Chris Berens

Sequoia and Tamos

mixed media on panel
26 x 18 cm 2022

Sequoia is a Squeao-ta-mos from the Wabanaki tribe. Should that make not a whole lot of sense to you, Wabanaki means people of the dawn and Squeao-ta-mo means swamp lady.

A Swamp Lady is said to be a female ghost that lives in the swamps and makes mournful cries. Anyone who tries to follow the sound of her crying will be lost in the swamp and killed. She is primarily a bogeyman to scare children away from straying into the swamp. By some tellings, Swamp Lady is a malevolent creature, intentionally luring children to their deaths out of spite or so that she could eat them. According to other people, Swamp Lady is a more tragic figure: the ghost of a childless woman who calls children to her out of genuine loneliness, only to have them die when her ghostly hands touch them.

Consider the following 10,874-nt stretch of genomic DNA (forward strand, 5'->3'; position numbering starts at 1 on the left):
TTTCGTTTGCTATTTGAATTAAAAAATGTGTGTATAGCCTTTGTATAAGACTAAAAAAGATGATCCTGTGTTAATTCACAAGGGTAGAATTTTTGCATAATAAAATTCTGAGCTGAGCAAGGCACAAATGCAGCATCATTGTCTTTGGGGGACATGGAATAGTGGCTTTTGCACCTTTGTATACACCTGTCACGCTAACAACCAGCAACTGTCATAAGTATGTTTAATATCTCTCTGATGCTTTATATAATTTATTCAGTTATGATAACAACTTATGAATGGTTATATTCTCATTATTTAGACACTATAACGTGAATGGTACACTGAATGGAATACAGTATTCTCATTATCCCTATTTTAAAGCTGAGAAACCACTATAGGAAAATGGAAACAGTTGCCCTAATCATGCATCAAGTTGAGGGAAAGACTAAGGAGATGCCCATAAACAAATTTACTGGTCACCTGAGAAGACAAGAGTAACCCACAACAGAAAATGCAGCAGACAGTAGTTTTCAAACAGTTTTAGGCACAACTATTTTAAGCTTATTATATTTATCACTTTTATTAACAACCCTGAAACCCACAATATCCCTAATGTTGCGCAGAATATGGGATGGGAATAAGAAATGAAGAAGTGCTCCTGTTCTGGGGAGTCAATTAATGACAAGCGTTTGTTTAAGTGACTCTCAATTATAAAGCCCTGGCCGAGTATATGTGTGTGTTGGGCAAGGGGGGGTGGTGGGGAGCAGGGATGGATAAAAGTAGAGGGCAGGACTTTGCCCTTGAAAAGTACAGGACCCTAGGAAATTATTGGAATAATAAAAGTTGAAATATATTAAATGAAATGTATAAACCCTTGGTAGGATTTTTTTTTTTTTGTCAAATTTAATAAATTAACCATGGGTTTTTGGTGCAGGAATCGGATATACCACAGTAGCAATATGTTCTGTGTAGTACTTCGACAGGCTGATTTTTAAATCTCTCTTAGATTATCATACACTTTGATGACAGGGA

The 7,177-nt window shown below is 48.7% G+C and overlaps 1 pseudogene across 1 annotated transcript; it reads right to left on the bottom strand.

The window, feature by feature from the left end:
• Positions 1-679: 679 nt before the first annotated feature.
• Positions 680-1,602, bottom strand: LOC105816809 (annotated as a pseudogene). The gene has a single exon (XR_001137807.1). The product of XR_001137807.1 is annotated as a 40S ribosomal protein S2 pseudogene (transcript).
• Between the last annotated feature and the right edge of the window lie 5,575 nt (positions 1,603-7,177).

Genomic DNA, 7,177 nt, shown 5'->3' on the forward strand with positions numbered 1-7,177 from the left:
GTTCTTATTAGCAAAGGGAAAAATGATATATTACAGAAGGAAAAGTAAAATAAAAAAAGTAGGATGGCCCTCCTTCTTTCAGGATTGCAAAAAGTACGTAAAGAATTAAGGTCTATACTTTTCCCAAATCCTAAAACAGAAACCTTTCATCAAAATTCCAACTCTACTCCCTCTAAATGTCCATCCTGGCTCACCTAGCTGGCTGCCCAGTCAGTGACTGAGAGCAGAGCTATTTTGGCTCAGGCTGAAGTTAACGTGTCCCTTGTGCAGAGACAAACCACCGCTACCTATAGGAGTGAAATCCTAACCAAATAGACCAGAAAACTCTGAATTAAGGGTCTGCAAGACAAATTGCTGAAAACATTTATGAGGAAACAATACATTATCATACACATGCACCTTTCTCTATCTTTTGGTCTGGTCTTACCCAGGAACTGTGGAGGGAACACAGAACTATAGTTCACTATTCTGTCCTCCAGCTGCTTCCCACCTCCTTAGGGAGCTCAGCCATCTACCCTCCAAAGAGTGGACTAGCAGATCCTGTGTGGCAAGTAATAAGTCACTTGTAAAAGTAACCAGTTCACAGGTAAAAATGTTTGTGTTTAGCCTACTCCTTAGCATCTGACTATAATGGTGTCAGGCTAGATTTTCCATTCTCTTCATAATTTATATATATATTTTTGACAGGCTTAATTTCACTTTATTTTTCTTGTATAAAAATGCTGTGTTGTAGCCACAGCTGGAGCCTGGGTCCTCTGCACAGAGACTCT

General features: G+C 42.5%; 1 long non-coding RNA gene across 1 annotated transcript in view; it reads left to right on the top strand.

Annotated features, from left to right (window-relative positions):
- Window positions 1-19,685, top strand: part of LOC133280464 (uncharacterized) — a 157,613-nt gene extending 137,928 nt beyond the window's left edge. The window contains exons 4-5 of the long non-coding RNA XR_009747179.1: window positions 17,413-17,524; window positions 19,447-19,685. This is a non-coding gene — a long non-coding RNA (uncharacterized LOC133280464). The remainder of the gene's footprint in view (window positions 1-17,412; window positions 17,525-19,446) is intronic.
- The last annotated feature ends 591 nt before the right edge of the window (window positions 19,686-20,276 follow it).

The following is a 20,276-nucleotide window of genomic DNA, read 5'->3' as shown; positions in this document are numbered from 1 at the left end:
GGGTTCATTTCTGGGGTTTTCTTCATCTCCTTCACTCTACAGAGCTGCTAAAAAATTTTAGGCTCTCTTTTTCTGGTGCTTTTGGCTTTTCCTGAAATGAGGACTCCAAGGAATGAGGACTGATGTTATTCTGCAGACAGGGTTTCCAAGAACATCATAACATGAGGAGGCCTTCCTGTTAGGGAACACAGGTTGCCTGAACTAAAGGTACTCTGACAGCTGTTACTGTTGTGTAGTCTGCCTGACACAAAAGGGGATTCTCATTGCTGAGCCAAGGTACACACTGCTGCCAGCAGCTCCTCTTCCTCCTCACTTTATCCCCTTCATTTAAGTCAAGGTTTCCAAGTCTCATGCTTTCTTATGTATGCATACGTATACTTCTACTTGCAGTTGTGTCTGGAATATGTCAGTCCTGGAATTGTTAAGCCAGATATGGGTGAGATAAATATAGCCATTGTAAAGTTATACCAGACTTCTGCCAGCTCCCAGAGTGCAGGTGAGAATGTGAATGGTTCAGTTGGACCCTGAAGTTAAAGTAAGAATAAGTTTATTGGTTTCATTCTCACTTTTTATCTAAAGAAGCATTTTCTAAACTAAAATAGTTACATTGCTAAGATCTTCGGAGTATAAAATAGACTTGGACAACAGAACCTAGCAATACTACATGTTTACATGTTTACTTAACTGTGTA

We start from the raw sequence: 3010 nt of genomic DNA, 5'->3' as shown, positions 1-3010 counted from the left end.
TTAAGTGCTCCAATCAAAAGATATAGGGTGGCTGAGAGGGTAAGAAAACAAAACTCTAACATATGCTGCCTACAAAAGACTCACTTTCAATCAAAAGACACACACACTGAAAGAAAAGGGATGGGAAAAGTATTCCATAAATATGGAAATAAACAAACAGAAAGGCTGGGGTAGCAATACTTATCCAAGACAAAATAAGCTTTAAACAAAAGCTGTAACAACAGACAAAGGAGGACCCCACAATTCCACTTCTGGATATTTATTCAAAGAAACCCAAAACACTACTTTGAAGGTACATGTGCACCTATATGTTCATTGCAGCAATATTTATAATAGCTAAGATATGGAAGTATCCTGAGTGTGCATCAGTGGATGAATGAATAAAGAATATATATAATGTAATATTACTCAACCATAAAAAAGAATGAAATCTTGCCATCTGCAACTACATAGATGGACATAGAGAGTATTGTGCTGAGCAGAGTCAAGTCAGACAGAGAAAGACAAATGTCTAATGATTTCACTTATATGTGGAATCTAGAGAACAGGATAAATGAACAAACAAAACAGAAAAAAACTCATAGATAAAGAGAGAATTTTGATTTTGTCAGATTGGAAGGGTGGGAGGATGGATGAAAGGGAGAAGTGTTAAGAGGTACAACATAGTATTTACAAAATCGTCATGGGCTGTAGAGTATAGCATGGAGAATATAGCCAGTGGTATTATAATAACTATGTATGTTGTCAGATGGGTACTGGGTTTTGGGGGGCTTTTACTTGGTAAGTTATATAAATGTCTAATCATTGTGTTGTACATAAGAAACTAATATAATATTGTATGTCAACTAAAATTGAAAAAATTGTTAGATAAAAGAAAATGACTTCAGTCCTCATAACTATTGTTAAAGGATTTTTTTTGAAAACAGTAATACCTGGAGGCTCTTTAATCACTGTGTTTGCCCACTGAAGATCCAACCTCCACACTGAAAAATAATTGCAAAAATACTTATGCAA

Either way, it’s not like any of that. Meet Sequoia and Tamos. Where Sequoia goes, Tamos is bound to be few steps behind. They’re a comical duo: Lady and Swampie. They do a bit. An act. Where they stumble across the swamps, and the only thing they say is each other’s names. After all these years, it still makes them wheeze with laughter. Lady and Swampie are less of a mythological character than a playful reminder that it is always a good idea to play in the swamp, especially after dark.

SEQUOIA AND TAMOS are misunderstood. Because of where they live and where they come from, people tend to fill in the details and connect the dots. Filling in details and connecting dots is a tricky business. It makes assumptions about the space between the dots, when really all you have is dots. And let’s face it, the space between the dots takes up a whole lot more space than the dots.

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